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Lawmakers raise concerns over East Palestine wastewater coming to Baltimore

Train Derailment Ohio-Railroad Safety
Posted at 5:41 PM, Mar 27, 2023
and last updated 2023-03-27 18:18:49-04

BALTIMORE — Wastewater from the Norfolk Southern train derailment is heading to Maryland as local leaders race to limit the treatment of the toxic water at two Baltimore facilities.

According to lawmakers we spoke with, the water is likely already on its way to Maryland, it could even be in the state.

The water is expected to arrive at the first facility by Thursday.

Once it gets here it will be treated at Clean Harbors, a facility in South Baltimore.

Once it’s treated it will get tested and be sent to the Back River Treatment facility through the public sewer system.

The idea of potentially harmful chemicals that have already contaminated one community, coming to our own is concerning to lawmakers.

“We don’t want it to come here, and the people in the sixth district do not want it to come here," said Senator Johnny Ray Salling.

Members of the legislature lack confidence in the Back River Treatment facility.

“Back River continues to be in a state of catastrophic failure. As late as this Sunday, employees in the plant reported the same failures we have seen over the last several years," said Delegate Robin Grammer, a Republican representing the area Back River is.

Senator Jill Carter is concerned the water will travel through the public sewer system in Baltimore which is known to leak.

RELATED: Councilman seeks to stop plan to send contaminated water from Ohio train derailment to Baltimore

“There’s also been questions raised about why here, why us, why not another location. I think that’s a question that needs to be answered as well," said Senator Carter.

Currently, lawmakers are trying to figure out a way to stop this from happening.

Their approach is to try and stop the facility from taking the wastewater from the EPA.

Though state lawmakers hold little power, they’re urging the mayor and governor to act.

“If they want to they can take action right now, whether it’s an executive order, whether it’s a modification of permit. whether it’s making calls saying 'hey we have to stop this right now,'" said Del. Grammer.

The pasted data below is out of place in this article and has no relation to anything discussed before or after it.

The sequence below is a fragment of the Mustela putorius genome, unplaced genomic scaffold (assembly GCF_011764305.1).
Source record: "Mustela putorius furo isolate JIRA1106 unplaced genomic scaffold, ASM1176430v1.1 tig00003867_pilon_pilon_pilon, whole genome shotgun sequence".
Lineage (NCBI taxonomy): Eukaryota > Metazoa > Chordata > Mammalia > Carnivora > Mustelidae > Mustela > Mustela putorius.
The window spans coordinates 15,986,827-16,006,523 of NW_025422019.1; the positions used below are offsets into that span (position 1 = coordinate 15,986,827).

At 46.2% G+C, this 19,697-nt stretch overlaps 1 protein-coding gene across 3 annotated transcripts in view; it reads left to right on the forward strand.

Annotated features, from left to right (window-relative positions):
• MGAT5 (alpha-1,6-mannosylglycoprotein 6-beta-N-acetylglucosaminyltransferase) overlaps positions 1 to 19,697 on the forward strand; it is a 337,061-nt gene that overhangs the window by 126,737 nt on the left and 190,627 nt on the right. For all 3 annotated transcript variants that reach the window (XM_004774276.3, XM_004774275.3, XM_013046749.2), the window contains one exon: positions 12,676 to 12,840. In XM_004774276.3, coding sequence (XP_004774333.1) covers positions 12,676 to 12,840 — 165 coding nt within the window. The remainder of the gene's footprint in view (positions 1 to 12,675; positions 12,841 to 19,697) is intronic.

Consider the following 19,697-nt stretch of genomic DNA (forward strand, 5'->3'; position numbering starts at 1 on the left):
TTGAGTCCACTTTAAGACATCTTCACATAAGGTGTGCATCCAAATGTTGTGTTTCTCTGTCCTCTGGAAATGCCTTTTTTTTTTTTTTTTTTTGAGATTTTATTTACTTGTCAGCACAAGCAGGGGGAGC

County councilman Todd Crandell has a challenge for the people bringing the wastewater to the metro.

“When that water comes here, if it comes here that they drink the water coming out of the clean harbors before it comes out of a very leaky sanitation system," said Crandell.

The governor has said in a statement the wastewater plants were selected because they can handle the wastewater.

Mayor Brandon Scott also released a statement:

"Last Friday, I publicly expressed grave concerns with Environmental and Industrial remediation contractor, Clean Harbors’ request to dispose of pretreated wastewater from the Norfolk Southern Railroad derailment into the Baltimore City wastewater collection system.

After legal review, the City’s Law Department has determined that the Department of Public Works has the authority to modify discharge permits in an effort to 'safeguard Publicly Owned Treatment Works (POTW) from interference, pass-through, or contamination of treatment by-products.' As such, I have directed DPW to modify Clean Harbor’s discharge permit to deny their request to discharge processed wastewater from the cleanup of the Norfolk Southern Railroad derailment into the City’s wastewater system after processing at a Clean Harbors facility. Clean Harbors has facilities across the country that may be better positioned to dispose of the treated wastewater, and we urge them to explore those alternatives.

Make no mistake – I stand against any efforts that could comprise the health and safety of our residents, and the environment.

I extend my deepest sympathy to the East Palestine, Ohio community as they grapple with the effects of this devastating derailment on their community, but I must remain steadfast in my commitment to protect our residents – at all costs."

Mayor Brandon Scott

While many local officials are concerned about the impacts this could have on an already polluted river and Chesapeake Bay.

The EPA sent a letter to states saying this water can’t be stopped from being transported because of commerce laws so what can the city and state do?

State lawmakers want to stop Clean Harbors from being permitted to take this water.

Basically, the water can be moved freely on the streets but their hope is to stop it from getting in the door and down the drain.